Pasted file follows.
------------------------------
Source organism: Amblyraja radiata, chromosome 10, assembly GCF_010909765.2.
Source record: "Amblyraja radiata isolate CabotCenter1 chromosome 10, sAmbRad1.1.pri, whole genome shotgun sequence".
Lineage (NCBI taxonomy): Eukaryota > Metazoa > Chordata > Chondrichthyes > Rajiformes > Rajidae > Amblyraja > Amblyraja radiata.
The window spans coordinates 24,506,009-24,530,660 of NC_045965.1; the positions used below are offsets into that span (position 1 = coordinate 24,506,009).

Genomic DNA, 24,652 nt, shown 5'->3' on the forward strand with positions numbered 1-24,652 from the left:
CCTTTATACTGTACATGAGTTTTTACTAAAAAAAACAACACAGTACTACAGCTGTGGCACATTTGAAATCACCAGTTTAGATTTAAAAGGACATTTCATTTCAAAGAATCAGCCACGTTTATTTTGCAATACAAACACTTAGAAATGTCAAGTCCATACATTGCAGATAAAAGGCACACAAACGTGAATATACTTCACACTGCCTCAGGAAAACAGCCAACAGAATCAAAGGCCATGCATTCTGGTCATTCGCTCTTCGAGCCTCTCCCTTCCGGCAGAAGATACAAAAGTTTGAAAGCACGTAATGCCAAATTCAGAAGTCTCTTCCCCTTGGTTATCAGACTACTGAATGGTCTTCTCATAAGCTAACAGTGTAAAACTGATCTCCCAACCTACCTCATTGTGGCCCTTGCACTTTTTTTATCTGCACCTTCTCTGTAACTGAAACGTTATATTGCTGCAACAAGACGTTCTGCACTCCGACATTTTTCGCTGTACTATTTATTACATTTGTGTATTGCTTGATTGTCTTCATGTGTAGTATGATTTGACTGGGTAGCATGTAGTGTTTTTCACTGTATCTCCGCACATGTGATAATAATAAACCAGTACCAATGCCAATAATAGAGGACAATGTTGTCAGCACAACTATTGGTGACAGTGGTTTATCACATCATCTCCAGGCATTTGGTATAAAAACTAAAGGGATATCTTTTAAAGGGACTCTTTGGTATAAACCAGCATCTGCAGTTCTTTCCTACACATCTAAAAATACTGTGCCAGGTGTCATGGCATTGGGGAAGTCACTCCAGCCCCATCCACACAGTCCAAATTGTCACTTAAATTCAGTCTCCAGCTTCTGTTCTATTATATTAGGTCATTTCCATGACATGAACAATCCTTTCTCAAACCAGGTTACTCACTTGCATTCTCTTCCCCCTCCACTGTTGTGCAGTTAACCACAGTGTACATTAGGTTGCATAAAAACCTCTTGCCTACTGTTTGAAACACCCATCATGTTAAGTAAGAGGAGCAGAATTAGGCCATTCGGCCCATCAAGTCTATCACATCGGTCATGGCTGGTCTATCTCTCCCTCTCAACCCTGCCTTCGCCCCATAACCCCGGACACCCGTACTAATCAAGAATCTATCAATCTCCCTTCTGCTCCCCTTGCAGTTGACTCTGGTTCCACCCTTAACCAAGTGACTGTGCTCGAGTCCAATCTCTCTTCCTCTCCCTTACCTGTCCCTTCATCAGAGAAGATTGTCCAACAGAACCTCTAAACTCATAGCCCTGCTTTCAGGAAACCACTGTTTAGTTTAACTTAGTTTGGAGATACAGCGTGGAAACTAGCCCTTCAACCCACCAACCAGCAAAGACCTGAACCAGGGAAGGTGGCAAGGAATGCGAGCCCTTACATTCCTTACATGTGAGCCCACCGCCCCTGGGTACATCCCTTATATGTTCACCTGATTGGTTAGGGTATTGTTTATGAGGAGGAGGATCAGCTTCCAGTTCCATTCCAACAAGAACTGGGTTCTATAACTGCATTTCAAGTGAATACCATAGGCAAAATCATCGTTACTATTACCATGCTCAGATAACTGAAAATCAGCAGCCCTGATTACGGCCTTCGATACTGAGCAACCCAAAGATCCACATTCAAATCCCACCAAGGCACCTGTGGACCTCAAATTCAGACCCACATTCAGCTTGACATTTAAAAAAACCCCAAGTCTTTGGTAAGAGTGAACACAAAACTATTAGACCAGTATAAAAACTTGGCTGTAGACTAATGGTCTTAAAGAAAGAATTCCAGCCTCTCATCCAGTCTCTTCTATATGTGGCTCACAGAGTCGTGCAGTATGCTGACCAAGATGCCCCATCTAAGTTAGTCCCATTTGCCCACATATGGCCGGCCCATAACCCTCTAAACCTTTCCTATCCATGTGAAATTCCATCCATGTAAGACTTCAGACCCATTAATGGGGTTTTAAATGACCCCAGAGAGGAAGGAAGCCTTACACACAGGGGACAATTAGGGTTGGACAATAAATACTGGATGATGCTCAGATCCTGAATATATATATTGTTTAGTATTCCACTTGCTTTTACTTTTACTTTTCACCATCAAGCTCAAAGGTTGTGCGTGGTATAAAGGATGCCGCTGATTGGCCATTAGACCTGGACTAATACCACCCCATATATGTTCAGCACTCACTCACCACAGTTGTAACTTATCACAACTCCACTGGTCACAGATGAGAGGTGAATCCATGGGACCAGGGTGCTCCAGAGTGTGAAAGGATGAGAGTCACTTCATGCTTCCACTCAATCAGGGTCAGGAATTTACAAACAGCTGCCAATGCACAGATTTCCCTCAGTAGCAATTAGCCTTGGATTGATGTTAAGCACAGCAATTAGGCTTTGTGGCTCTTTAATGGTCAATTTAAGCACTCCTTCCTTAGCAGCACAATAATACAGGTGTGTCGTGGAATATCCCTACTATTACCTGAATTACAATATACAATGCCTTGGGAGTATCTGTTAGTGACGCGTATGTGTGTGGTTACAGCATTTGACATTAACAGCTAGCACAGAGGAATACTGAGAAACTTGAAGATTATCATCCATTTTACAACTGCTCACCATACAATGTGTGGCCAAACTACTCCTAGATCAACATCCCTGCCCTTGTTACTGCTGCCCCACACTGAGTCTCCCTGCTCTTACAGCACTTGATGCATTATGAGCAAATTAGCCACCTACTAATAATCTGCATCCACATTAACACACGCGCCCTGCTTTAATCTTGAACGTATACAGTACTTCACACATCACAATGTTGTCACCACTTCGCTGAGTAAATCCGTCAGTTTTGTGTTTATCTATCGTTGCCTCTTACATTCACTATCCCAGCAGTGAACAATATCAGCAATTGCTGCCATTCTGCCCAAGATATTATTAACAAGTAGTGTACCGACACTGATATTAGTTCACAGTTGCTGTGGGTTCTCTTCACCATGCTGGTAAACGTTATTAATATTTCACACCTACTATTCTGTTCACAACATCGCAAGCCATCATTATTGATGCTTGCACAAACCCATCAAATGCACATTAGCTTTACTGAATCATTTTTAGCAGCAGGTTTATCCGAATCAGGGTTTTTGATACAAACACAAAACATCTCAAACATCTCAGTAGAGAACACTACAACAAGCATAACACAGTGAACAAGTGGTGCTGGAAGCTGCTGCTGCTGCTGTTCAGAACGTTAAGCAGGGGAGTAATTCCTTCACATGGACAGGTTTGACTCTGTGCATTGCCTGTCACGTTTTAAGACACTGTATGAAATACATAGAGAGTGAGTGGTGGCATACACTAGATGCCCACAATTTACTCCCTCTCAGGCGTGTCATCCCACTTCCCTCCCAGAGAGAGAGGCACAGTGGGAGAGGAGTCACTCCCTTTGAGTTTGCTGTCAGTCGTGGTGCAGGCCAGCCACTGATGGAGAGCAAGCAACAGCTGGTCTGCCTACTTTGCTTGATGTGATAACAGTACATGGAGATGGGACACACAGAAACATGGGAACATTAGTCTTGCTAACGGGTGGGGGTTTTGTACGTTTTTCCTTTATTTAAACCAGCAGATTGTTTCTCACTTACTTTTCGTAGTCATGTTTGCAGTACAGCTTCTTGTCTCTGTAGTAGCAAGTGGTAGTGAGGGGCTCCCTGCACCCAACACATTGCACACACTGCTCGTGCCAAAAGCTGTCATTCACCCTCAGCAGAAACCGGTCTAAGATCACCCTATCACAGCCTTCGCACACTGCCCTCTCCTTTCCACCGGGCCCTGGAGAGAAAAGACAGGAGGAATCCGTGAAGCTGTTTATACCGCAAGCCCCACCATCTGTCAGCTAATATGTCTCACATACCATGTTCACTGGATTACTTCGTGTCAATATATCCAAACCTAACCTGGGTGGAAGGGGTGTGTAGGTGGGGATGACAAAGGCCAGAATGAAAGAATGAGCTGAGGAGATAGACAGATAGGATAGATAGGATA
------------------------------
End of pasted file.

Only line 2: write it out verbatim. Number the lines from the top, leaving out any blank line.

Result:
Source record: "Amblyraja radiata isolate CabotCenter1 chromosome 10, sAmbRad1.1.pri, whole genome shotgun sequence".